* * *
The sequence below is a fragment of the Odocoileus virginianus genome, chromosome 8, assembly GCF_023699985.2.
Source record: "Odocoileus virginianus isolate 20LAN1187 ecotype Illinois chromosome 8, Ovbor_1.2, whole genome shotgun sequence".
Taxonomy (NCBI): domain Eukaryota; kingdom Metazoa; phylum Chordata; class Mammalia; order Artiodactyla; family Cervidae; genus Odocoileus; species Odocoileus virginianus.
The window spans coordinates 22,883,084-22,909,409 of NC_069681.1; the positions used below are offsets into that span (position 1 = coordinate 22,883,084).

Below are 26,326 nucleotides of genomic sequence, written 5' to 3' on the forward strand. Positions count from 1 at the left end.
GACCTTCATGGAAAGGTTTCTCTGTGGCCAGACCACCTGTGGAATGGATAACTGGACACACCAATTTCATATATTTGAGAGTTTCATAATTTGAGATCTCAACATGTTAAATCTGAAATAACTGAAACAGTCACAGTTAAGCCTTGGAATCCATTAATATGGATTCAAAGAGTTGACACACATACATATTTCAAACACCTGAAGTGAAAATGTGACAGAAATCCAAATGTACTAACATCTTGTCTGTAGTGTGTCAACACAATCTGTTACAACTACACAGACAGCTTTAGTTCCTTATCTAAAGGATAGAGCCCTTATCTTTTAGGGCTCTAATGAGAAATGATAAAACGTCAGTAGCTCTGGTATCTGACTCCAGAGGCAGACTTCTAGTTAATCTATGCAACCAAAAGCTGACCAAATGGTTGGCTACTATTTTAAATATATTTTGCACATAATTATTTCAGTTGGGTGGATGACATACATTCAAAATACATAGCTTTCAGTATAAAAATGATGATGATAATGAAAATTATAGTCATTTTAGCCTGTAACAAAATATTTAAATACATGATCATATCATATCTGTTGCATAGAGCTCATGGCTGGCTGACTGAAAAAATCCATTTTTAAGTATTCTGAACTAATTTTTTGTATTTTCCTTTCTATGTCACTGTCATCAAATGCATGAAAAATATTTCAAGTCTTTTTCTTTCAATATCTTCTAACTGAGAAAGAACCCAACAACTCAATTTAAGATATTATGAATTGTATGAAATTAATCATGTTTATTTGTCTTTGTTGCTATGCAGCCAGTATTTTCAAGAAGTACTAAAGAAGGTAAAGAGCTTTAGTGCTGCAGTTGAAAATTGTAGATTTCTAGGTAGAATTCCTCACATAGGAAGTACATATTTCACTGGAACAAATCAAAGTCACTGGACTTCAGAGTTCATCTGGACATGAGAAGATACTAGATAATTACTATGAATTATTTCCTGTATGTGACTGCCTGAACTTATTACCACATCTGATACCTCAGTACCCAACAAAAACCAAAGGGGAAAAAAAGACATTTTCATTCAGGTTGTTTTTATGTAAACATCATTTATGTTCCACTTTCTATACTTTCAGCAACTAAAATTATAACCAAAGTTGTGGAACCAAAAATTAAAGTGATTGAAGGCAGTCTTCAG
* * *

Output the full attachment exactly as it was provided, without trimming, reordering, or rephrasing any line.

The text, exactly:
The sequence below is a fragment of the Odocoileus virginianus genome, chromosome 8, assembly GCF_023699985.2.
Source record: "Odocoileus virginianus isolate 20LAN1187 ecotype Illinois chromosome 8, Ovbor_1.2, whole genome shotgun sequence".
Taxonomy (NCBI): domain Eukaryota; kingdom Metazoa; phylum Chordata; class Mammalia; order Artiodactyla; family Cervidae; genus Odocoileus; species Odocoileus virginianus.
The window spans coordinates 22,883,084-22,909,409 of NC_069681.1; the positions used below are offsets into that span (position 1 = coordinate 22,883,084).

Below are 26,326 nucleotides of genomic sequence, written 5' to 3' on the forward strand. Positions count from 1 at the left end.
GACCTTCATGGAAAGGTTTCTCTGTGGCCAGACCACCTGTGGAATGGATAACTGGACACACCAATTTCATATATTTGAGAGTTTCATAATTTGAGATCTCAACATGTTAAATCTGAAATAACTGAAACAGTCACAGTTAAGCCTTGGAATCCATTAATATGGATTCAAAGAGTTGACACACATACATATTTCAAACACCTGAAGTGAAAATGTGACAGAAATCCAAATGTACTAACATCTTGTCTGTAGTGTGTCAACACAATCTGTTACAACTACACAGACAGCTTTAGTTCCTTATCTAAAGGATAGAGCCCTTATCTTTTAGGGCTCTAATGAGAAATGATAAAACGTCAGTAGCTCTGGTATCTGACTCCAGAGGCAGACTTCTAGTTAATCTATGCAACCAAAAGCTGACCAAATGGTTGGCTACTATTTTAAATATATTTTGCACATAATTATTTCAGTTGGGTGGATGACATACATTCAAAATACATAGCTTTCAGTATAAAAATGATGATGATAATGAAAATTATAGTCATTTTAGCCTGTAACAAAATATTTAAATACATGATCATATCATATCTGTTGCATAGAGCTCATGGCTGGCTGACTGAAAAAATCCATTTTTAAGTATTCTGAACTAATTTTTTGTATTTTCCTTTCTATGTCACTGTCATCAAATGCATGAAAAATATTTCAAGTCTTTTTCTTTCAATATCTTCTAACTGAGAAAGAACCCAACAACTCAATTTAAGATATTATGAATTGTATGAAATTAATCATGTTTATTTGTCTTTGTTGCTATGCAGCCAGTATTTTCAAGAAGTACTAAAGAAGGTAAAGAGCTTTAGTGCTGCAGTTGAAAATTGTAGATTTCTAGGTAGAATTCCTCACATAGGAAGTACATATTTCACTGGAACAAATCAAAGTCACTGGACTTCAGAGTTCATCTGGACATGAGAAGATACTAGATAATTACTATGAATTATTTCCTGTATGTGACTGCCTGAACTTATTACCACATCTGATACCTCAGTACCCAACAAAAACCAAAGGGGAAAAAAAGACATTTTCATTCAGGTTGTTTTTATGTAAACATCATTTATGTTCCACTTTCTATACTTTCAGCAACTAAAATTATAACCAAAGTTGTGGAACCAAAAATTAAAGTGATTGAAGGCAGTCTTCAG